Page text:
It is by reference to this inescapable demand for grounds that the presumption of atheism is justified. If it is to be established that there is a God, then we have to have good grounds for believing that this is indeed so. Until and unless some such grounds are produced we have literally no reason at all for believing; and in that situation the only reasonable posture must be that of either the negative atheist or the agnostic. So the onus of proof has to rest on the proposition. It must be up to them: first, to give whatever sense they choose to the word 'God', meeting any objection that so defined it would relate only to an incoherent pseudo-concept; and, second, to bring forward sufficient reasons to warrant their claim that, in their present sense of the word 'God', there is a God. The same applies, with appropriate alterations, if what is to be made out is, not that theism is known to be true, but only -- more modestly -- that it can be seen to be at least more or less probable.
4. Objections to the presumption of atheism
Once the nature of this presumption is understood, the supporting case is, as we have just seen in Section 3, short and simple.
(i) One reason why it may appear unacceptable is a confusion of contexts. In a theist or post-theist society it comes more easily to ask why a man is not a theist than why he is. Provided that the question is to be construed biographically this is no doubt methodologically inoffensive. But our concern here is not all with biographical questions of why people came to hold whatever opinions they do hold. Rather it is with the need for opinions to be suitably grounded if they are to be rated as items of knowledge, or even of probable belief. The issue is: not what does or does not need to be explained biographically; but where the burden of theological proof should rest.
(ii) A more sophisticated objection of fundamentally the same sort would urge that our whole discussion has been too artificial and too general, and that any man's enquiries have to begin from wherever he happens to be: "We cannot begin with complete doubt. We must begin with all the prejudices which we actually have.... These prejudices are not to be dispelled by a maxim" (Peirce, C.S., Collected Papers, Volume V, pp. 156-157). Professor John Hick has urged, in Theology Today for 1967: "The right question is whether it is rational for the religious man himself, given that his religious experience is coherent, persistent, and compelling, to affirm the reality of God. What is in question is not the rationality of an inference from certain psychological events to God as their cause; for the religious man no more infers the existence of God than we infer the existence of the visible world around us. What is in question is the rationality of the one who has the religious experiences. If we regard him as a rational person we must acknowledge that he is rational in believing what, given his experiences, he cannot help believing" (Hick, loc. cit., pp. 86-87).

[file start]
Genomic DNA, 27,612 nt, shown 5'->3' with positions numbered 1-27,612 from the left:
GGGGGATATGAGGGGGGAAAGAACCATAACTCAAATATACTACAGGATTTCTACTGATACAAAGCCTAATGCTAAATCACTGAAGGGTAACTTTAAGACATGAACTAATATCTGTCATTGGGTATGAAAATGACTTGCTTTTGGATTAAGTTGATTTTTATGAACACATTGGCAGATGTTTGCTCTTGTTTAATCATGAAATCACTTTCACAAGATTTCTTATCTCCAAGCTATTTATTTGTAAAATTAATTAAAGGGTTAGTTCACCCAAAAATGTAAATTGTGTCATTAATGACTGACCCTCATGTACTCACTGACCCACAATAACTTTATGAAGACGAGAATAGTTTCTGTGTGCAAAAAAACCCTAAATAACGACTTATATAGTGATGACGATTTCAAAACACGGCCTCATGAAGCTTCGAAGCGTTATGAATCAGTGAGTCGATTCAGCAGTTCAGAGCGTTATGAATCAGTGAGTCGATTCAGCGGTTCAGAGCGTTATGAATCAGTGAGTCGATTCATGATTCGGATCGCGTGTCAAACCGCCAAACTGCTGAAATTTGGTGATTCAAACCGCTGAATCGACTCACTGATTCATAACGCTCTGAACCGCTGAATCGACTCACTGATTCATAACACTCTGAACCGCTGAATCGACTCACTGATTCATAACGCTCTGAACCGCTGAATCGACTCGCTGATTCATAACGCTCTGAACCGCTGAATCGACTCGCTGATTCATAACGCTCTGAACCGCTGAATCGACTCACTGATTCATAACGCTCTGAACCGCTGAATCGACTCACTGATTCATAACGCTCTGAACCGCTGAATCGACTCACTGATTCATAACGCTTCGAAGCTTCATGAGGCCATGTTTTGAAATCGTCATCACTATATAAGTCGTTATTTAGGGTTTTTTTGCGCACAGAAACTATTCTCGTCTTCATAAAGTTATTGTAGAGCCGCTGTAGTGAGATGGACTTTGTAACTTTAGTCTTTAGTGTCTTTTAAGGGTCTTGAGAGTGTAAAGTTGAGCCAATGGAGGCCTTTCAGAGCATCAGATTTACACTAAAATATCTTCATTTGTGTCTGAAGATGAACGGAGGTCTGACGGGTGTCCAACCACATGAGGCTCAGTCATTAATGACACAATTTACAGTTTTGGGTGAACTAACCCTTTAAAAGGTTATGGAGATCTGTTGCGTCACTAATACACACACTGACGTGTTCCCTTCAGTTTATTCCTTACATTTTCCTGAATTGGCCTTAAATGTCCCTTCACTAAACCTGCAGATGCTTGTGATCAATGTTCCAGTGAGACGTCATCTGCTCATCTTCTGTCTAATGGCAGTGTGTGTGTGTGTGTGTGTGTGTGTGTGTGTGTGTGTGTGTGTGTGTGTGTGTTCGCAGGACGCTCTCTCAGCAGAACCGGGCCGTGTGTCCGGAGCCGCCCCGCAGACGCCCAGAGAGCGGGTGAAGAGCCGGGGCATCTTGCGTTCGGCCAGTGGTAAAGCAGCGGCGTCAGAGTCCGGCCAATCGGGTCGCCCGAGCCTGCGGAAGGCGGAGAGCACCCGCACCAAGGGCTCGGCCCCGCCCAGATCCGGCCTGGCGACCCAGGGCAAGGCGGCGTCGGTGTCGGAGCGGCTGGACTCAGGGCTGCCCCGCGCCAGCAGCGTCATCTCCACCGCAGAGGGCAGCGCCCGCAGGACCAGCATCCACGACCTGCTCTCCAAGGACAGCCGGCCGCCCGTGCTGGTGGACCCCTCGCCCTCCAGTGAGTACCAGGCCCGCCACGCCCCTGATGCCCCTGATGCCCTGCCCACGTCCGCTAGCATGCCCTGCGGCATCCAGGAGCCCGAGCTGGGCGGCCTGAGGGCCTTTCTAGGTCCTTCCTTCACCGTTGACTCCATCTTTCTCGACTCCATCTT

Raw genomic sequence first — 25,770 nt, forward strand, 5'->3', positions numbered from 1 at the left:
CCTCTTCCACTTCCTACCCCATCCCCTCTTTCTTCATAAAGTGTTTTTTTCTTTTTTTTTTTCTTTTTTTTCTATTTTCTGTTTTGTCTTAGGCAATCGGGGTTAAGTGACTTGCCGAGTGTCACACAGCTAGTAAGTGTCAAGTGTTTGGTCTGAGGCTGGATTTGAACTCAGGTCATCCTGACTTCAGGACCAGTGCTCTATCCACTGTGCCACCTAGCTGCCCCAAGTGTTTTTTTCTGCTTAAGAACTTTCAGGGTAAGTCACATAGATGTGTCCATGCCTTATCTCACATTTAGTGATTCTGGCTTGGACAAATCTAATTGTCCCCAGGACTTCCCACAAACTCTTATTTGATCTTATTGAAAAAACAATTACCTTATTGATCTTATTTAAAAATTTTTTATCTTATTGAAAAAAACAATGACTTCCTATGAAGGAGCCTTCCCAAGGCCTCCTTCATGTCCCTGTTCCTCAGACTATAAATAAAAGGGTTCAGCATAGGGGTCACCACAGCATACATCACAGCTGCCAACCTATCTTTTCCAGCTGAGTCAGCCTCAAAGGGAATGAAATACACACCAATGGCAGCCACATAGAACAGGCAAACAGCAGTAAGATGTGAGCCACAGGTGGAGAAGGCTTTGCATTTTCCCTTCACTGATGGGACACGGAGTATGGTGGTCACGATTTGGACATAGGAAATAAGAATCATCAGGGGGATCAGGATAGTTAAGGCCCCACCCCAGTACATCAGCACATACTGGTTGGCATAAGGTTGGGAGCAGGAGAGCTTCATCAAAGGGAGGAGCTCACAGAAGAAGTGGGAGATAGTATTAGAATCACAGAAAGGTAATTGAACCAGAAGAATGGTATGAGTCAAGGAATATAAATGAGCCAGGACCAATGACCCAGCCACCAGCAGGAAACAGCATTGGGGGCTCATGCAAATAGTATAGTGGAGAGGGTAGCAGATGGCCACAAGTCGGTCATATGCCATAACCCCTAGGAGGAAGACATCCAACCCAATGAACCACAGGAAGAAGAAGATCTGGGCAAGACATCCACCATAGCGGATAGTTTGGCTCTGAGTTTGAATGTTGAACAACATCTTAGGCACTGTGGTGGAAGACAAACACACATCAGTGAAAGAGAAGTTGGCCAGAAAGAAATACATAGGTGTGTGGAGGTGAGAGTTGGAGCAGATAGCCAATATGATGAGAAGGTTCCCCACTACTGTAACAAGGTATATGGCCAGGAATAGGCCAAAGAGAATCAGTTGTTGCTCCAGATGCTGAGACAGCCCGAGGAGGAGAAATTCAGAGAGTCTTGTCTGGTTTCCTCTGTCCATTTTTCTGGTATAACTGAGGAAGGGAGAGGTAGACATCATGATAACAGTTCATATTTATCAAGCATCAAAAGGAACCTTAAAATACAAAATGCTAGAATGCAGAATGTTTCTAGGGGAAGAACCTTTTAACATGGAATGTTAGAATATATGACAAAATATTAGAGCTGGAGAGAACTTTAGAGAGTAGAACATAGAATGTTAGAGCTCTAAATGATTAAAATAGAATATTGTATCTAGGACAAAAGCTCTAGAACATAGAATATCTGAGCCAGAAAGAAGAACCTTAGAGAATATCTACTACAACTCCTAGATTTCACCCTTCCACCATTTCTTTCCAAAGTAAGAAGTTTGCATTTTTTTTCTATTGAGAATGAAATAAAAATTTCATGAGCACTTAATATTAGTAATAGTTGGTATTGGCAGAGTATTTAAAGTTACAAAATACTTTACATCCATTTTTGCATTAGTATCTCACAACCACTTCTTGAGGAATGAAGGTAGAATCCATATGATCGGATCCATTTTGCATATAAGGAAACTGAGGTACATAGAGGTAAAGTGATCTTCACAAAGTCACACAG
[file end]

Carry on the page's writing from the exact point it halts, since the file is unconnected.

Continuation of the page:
To the general point drawn from Peirce the answer comes from further reading of Peirce himself. He was in the paper from which I quoted arguing against the Cartesian programme of simultaneous, systematic, and (almost) universal doubt. Peirce did not want to suggest that it is impossible or wrong to subject any of our beliefs to critical scrutiny. In the same paragraph he continues: "A person may, it is true, find reason to doubt what he began by believing; but in that case he doubts because he has a positive reason for it, and not on account of the Cartesian maxim." One positive reason for being especially leery towards religious opinions is that these vary so very much from society to society; being, it seems, mainly determined, as Descartes has it, "by custom and example". The phrase occurs, in Part II of his Discourse on the Method, almost immediately after the observation: "I took into account also the very different character which a person brought up from infancy in France or Germany exhibits, from that which ... he would have possessed had he lived among the Chinese or with savages."